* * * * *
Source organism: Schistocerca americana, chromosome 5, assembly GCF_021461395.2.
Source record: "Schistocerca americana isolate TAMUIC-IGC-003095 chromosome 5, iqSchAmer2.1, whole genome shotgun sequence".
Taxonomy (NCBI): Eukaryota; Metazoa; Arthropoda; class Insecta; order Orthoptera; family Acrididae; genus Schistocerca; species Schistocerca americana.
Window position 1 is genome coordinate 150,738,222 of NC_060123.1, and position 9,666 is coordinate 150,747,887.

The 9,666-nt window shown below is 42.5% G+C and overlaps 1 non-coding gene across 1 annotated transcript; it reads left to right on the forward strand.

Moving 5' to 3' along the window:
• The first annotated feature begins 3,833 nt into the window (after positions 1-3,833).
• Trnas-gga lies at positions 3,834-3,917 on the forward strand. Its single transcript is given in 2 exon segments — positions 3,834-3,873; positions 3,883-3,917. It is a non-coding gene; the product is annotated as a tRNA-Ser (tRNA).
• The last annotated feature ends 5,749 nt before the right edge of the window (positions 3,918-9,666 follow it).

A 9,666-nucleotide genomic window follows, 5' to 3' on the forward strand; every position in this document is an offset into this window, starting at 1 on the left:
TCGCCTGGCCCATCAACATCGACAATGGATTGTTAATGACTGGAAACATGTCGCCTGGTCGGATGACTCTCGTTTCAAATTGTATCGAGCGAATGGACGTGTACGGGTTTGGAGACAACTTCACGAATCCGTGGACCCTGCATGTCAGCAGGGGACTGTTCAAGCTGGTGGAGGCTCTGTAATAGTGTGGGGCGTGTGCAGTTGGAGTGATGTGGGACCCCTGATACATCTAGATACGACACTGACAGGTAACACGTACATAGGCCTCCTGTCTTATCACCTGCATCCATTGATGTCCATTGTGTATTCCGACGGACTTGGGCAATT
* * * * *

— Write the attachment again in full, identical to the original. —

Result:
Source organism: Schistocerca americana, chromosome 5, assembly GCF_021461395.2.
Source record: "Schistocerca americana isolate TAMUIC-IGC-003095 chromosome 5, iqSchAmer2.1, whole genome shotgun sequence".
Taxonomy (NCBI): Eukaryota; Metazoa; Arthropoda; class Insecta; order Orthoptera; family Acrididae; genus Schistocerca; species Schistocerca americana.
Window position 1 is genome coordinate 150,738,222 of NC_060123.1, and position 9,666 is coordinate 150,747,887.

The 9,666-nt window shown below is 42.5% G+C and overlaps 1 non-coding gene across 1 annotated transcript; it reads left to right on the forward strand.

Moving 5' to 3' along the window:
• The first annotated feature begins 3,833 nt into the window (after positions 1-3,833).
• Trnas-gga lies at positions 3,834-3,917 on the forward strand. Its single transcript is given in 2 exon segments — positions 3,834-3,873; positions 3,883-3,917. It is a non-coding gene; the product is annotated as a tRNA-Ser (tRNA).
• The last annotated feature ends 5,749 nt before the right edge of the window (positions 3,918-9,666 follow it).

A 9,666-nucleotide genomic window follows, 5' to 3' on the forward strand; every position in this document is an offset into this window, starting at 1 on the left:
TCGCCTGGCCCATCAACATCGACAATGGATTGTTAATGACTGGAAACATGTCGCCTGGTCGGATGACTCTCGTTTCAAATTGTATCGAGCGAATGGACGTGTACGGGTTTGGAGACAACTTCACGAATCCGTGGACCCTGCATGTCAGCAGGGGACTGTTCAAGCTGGTGGAGGCTCTGTAATAGTGTGGGGCGTGTGCAGTTGGAGTGATGTGGGACCCCTGATACATCTAGATACGACACTGACAGGTAACACGTACATAGGCCTCCTGTCTTATCACCTGCATCCATTGATGTCCATTGTGTATTCCGACGGACTTGGGCAATT